'Popular Science' Hosts COVID-19 Q&A On Twitter

Popular Science is hosting weekly Twitter Q&A sessions to answer readers' questions on the COVID-19 virus.

The first session was hosted on March 13. It was initially set to run for an hour, but ended up running for over two hours, due to demand, according to a spokesperson. 

During that time, the Q&A session generated more than 850,000 impressions and over 4,000 engagements. 

Popular Science has 1.3 million Twitter followers.

The Bonnier Corp. brand decided to make it a weekly initiative, due to its popularity and the fact that information regarding the virus continues to rapidly change.

The Q&A sessions are spearheaded by engagement editor Ryan Perry and senior editor Purbita Saha. Questions are answered by Popular Science’s science desk, including articles editor Rachel Feltman, associate editor Claire Maldarelli and assistant editor Sara Chodosh.



The questions range in complexity. A simple question: Is using hot water better than using cold water when washing your hands?

More complicated questions include: How did virus enter the human body for the first time?

The second live Twitter Q&A was held Friday.

Feltman told Publishers Daily the team noticed Popular Science readers were fatigued by the constant COVID-19 news cycle “churning out content in a way that’s not always helpful,” which can make people feel “more afraid.” 

The PopSci team felt they could “use Twitter as a platform to connect directly with our readers at a time when people really need direct connection,” Feltman said.

“We really want people to remember they are part of a global, regional and national community. That's why it’s so important to stay informed about COVID-19.”

Popular Science has a running set of posts online that it continues to update. 

Some 3.7 million people are reading the publication's COVID-19 coverage, which includes news, features, practical tips and explainers, like an article about how to not touch your face, and another on soups that freeze well.

The Twitter Q&A session has helped “inform our coverage as well,” Feltman said. “A lot of the questions were on topics we had written articles about. So it was a great reminder that a lot of people will have these questions and not really know how to seek out information about them or be embarrassed to seek out information.”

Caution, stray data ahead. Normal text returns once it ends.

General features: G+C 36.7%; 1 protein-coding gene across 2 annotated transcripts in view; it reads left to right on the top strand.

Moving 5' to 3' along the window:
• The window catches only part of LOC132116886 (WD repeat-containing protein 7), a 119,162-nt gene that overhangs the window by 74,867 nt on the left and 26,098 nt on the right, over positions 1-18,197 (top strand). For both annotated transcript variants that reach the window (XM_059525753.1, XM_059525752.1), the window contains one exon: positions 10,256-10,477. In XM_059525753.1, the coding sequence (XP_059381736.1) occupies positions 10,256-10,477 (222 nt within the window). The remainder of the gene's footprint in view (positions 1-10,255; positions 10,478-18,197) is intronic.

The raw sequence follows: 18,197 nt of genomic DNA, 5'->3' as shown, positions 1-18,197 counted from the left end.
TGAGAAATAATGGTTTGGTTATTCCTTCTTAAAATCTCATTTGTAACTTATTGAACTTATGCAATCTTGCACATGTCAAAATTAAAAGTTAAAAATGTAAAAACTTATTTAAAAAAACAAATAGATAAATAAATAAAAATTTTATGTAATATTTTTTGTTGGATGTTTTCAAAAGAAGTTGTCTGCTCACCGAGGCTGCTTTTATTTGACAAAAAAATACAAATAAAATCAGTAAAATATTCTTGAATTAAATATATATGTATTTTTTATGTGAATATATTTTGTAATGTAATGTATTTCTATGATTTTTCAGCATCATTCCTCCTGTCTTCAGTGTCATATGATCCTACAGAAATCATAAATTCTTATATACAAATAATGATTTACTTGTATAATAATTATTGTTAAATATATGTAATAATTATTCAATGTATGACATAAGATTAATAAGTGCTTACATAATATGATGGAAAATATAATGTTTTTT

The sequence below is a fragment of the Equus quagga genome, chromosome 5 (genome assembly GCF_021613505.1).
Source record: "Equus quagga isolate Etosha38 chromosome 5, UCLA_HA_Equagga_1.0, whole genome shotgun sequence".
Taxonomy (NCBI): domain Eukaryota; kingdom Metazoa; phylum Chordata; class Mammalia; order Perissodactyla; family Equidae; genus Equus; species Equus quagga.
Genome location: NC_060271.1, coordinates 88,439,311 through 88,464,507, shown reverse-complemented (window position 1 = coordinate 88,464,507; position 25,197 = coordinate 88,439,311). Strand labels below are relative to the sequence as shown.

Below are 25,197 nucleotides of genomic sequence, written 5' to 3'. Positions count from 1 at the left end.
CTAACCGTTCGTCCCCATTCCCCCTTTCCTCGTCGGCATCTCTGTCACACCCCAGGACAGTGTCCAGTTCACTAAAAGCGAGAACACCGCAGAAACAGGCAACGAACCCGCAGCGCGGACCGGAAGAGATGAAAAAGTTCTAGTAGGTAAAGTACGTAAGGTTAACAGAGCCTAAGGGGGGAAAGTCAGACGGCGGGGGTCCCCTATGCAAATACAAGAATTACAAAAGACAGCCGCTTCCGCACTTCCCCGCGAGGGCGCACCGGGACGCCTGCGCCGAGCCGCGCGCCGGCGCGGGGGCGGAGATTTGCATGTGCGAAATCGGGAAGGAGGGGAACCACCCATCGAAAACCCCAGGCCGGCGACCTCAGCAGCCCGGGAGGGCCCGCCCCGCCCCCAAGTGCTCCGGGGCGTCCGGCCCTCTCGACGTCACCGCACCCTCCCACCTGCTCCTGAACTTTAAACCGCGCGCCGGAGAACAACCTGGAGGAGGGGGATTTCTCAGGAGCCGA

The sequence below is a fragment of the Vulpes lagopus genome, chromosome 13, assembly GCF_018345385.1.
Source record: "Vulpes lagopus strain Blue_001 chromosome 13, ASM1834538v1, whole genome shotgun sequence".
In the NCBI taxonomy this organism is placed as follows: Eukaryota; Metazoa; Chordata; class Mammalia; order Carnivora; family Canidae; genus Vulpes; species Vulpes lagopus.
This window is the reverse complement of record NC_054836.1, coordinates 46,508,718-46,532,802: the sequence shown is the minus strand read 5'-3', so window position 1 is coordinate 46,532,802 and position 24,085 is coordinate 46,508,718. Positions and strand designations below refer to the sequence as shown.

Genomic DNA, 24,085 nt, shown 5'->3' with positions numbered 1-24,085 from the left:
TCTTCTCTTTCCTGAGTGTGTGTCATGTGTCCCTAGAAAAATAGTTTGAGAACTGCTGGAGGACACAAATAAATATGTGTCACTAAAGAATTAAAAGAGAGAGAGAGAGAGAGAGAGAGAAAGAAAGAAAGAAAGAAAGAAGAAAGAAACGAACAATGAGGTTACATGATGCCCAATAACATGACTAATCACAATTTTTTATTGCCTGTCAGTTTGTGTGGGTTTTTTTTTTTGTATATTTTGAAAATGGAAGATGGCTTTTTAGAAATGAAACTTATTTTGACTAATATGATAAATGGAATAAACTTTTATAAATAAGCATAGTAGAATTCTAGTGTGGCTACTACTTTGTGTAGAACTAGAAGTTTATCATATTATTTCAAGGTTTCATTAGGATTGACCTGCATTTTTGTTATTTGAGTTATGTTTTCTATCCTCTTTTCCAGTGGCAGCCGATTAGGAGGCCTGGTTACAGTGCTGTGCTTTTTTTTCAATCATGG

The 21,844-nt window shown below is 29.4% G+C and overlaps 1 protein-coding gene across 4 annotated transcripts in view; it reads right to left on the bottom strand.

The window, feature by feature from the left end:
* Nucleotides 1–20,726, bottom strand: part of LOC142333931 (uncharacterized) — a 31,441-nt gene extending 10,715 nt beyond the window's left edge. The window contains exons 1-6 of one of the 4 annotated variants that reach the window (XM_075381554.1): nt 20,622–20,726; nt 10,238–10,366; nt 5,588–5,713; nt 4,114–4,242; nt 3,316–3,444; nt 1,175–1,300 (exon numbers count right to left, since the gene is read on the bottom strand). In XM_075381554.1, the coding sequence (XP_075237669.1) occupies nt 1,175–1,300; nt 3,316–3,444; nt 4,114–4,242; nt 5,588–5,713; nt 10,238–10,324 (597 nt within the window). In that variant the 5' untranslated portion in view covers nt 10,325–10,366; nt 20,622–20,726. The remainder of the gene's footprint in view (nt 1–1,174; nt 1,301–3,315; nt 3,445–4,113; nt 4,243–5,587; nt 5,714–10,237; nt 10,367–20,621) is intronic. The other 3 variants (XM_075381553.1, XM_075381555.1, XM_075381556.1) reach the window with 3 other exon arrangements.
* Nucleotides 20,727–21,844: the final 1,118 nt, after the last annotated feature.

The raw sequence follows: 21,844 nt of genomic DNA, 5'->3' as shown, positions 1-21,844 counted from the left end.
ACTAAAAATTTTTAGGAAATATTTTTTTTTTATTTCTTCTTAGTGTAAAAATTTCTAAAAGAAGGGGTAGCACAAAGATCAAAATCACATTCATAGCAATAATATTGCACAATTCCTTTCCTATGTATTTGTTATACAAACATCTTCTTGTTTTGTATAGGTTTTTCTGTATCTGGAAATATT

“It is a reminder to serve our readers content — not just write it and hope they find it,” she added.

Popular Science accepts questions via direct message on Twitter during the sessions. One user, for example, asked about sexual contact during COVID-19. “We had a great follow-up article on it — a lot of people told us it has been really useful for them,” she said. 

The process of answering questions during the Q&A session is “similar to reporting other stories,” Feltman said. Perry and Saha collect dozens of questions from Twitter during the live sessions, and the rest of the team answers them. 

Research is sometimes done in real-time, because information continues to change as the world learns more about COVID-19.

“Clare, Sara and I are trained science journalists. We have lots of specialized knowledge in evaluating stories, tracking down sources in health and science," Feltman said.

She stressed the importance of creating a sense of community during this time.

"Lots of people are feeling lonely and scared," Feltman said. "We want to give them whatever it is they need."

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